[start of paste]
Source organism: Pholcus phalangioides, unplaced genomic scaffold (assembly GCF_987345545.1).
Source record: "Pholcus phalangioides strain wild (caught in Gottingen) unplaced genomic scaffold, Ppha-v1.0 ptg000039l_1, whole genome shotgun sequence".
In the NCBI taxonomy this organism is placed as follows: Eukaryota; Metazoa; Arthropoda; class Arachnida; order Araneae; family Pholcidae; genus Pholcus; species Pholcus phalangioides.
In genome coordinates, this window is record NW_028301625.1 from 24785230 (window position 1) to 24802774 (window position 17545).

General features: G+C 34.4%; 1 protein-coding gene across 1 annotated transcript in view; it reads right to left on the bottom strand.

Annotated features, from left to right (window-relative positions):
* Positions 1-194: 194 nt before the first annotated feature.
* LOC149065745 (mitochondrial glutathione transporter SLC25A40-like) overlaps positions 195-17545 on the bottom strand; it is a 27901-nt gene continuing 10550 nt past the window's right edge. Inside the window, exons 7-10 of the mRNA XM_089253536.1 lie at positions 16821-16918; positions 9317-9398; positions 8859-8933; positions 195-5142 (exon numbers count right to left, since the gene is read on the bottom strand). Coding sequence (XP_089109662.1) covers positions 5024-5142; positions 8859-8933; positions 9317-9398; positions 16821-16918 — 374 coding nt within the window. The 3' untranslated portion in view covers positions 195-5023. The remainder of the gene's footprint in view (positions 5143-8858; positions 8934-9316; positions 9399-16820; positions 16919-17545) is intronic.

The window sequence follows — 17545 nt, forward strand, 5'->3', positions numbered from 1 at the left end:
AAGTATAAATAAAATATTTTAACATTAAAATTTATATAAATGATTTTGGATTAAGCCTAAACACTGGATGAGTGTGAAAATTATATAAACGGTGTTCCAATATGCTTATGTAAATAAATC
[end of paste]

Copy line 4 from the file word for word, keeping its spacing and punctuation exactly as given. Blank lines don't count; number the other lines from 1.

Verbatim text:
In genome coordinates, this window is record NW_028301625.1 from 24785230 (window position 1) to 24802774 (window position 17545).